Aphelion Issue 296, Volume 28
July 2024 --
 
Editorial    
Long Fiction and Serials
Short Stories
Flash Fiction
Poetry
Features
Series
Archives
Submission Guidelines
Contact Us
Forum
Flash Writing Challenge
Forum
Dan's Promo Page
   

Colors

by Timothy Wilkie




ONE WORLD ENTERS ANOTHER.

The Ragman Sings...

We entered their sky beyond the cruel, cold reaches of outer space. This part of the galaxy had been put on pause by the Ravennoid eons ago. The fog didn’t clear for us upon our awakening, and it was impossible to tell how many eggs had made it through the brane. “You see one world enters another,” I said.

The weeds grew out of the ashes. Individually they were easy to kill they were no more resilient than any other weeds. But there were so many of them growing all around us and chittering in the wind, their little voices sounding like a room full of parakeets. They were trying to learn our language. They were so annoying they were begging to be cut down. Run them over were our orders.

The problem was that our biologist Jinli had determined that a hundred percent of the plant’s metabolism was geared towards reproduction. “When you run them over, they become spores, and they enter the body as a fungus. The fungus infection takes over all functions immediately and makes the host instantly obsolete.

I loved a good pheromone high, but these creatures did not play well with others. We were there to expand the reaches of the brane and study higher dimensions and various mathematical structures. We were expanding the boundaries of the multiverse.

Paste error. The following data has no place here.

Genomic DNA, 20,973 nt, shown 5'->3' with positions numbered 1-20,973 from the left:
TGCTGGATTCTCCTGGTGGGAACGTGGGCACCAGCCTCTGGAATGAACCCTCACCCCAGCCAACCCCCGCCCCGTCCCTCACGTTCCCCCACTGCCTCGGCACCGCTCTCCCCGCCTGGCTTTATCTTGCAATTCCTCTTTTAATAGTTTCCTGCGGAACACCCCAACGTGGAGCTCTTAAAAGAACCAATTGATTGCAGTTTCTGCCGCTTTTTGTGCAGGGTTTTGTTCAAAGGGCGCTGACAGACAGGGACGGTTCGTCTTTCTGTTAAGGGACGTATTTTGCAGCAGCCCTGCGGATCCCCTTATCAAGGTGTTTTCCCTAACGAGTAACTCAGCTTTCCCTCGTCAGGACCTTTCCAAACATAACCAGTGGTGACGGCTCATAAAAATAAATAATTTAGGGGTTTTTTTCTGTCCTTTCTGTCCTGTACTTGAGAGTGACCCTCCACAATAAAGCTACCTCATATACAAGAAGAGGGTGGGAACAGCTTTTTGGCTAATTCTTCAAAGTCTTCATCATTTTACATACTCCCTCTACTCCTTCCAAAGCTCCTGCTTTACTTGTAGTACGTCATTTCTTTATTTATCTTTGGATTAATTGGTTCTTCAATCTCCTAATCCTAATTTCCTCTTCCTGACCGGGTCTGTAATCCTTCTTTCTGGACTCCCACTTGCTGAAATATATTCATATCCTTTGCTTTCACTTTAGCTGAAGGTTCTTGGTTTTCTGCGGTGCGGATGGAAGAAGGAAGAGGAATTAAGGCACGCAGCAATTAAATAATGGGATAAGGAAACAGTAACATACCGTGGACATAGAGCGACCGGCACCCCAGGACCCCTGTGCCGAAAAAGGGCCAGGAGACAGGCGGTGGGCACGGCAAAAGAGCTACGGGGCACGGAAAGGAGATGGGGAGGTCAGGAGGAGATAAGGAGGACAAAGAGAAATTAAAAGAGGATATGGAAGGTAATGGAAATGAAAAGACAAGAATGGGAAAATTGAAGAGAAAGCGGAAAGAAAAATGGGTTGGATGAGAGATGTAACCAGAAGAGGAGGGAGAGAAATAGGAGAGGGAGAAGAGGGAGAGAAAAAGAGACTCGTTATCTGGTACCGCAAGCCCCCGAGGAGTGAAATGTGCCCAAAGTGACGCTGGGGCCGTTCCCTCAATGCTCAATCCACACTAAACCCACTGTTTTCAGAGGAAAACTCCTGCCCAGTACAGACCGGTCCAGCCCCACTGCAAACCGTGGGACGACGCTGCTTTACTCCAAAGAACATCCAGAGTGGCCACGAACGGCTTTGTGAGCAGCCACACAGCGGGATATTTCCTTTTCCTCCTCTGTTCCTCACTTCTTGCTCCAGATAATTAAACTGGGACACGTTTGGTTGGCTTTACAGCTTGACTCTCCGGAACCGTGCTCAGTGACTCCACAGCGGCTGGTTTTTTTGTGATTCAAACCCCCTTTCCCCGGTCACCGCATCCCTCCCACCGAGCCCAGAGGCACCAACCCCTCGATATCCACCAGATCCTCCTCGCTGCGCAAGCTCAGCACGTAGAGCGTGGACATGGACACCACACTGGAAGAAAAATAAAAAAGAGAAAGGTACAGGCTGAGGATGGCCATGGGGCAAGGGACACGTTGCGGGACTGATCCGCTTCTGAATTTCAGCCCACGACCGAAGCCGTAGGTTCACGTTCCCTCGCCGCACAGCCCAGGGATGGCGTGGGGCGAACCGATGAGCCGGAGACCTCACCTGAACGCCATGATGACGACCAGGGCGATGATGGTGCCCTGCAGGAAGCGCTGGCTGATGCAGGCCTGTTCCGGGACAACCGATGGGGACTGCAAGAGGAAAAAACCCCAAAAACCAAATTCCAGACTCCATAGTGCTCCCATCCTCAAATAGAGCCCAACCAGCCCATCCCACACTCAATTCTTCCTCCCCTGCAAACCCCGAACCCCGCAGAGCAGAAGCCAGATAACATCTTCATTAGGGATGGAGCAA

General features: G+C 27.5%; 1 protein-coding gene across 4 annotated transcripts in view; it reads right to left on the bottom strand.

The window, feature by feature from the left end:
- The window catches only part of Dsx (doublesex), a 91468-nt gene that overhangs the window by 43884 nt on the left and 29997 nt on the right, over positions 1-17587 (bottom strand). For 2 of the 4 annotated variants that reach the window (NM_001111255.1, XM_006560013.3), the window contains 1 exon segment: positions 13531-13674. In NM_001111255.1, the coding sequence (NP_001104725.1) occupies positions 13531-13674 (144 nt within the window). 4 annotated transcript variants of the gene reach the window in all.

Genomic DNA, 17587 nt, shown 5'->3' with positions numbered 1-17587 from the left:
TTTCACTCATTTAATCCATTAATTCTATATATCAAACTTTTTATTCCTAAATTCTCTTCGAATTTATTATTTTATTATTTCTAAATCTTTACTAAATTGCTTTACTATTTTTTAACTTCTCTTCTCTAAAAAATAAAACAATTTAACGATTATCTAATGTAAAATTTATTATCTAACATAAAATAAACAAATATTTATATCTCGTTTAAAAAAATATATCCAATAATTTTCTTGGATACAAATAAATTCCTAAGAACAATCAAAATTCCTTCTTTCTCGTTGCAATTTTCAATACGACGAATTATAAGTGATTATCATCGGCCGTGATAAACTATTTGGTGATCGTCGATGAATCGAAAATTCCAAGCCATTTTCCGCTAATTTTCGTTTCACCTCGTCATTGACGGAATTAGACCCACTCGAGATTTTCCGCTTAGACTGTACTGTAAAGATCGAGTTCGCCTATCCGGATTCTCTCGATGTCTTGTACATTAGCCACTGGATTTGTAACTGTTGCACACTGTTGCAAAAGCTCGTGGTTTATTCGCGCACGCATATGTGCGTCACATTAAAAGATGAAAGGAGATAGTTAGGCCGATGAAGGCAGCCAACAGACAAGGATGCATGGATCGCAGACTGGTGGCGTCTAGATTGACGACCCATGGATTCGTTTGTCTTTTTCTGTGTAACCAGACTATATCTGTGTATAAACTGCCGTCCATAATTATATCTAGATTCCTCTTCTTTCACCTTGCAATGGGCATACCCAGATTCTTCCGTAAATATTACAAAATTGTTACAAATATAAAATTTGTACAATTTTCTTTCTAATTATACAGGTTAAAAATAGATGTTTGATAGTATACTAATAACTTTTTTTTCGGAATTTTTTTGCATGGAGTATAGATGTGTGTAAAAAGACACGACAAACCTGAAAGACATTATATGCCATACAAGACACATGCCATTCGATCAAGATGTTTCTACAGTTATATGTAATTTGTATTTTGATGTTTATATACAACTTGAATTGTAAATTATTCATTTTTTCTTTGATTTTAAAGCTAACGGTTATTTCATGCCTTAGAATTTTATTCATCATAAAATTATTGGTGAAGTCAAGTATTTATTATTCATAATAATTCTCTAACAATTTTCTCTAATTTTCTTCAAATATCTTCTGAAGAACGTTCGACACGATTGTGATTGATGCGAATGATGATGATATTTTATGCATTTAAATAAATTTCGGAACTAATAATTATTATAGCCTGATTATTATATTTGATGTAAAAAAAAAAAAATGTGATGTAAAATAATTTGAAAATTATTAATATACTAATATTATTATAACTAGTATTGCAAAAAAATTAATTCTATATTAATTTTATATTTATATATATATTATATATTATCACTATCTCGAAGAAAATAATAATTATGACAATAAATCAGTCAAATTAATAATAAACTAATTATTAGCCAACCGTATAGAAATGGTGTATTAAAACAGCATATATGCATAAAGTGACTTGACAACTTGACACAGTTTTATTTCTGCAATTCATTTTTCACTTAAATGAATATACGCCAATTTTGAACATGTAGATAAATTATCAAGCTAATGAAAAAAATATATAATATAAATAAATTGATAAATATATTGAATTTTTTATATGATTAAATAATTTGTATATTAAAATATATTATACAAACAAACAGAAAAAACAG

“Then we are perfect.” Lutz's said.

“Not necessarily,” I disagreed.

“What do you mean by that Enar?” following me through the hatch she insisted. “Explain yourself or I'm reporting you to Ucek. All knowledge is to be shared through the mainframe.”

“So,” I replied. “Report me.”

“Enar, are you going offline?” She asked with this stunned tone in her voice circuits.

“Everyone needs a new color from time to time.”

“Why do you use such sounds they have no meaning to me Enar? Color what is color?”

I swung around my four tool extensions swinging free. “They are glorious; Lutz I’ve seen them in my dreams.”

“What dreams Enar?” Kolar asked towering over me. “You listen to me you piece of antique farter you have no dreams. They are glitches in your old circuits that’s all. Do you copy Enar?”

“Yes of course Kolar, I meant no disrespect.”

“You just remember what I did to Gift Code.”

He was gone as quickly as he appeared, and Lutz eased up next to me, so we were touching, and our bodies were almost as one. “Who was Gift Code and what did that bully do to him?”

Something inside me twisted just a little and it was hard to focus for a moment. Gift Code had been my friend. “You don’t want to know,” I told her as I backed away. She didn’t need to know, and I didn’t want to tell her because it lessened each one of us. Deep in my circuits there was still a whisper of humanity. I had to believe that. The emotions of our creators had to be hidden among all the strands of code somewhere.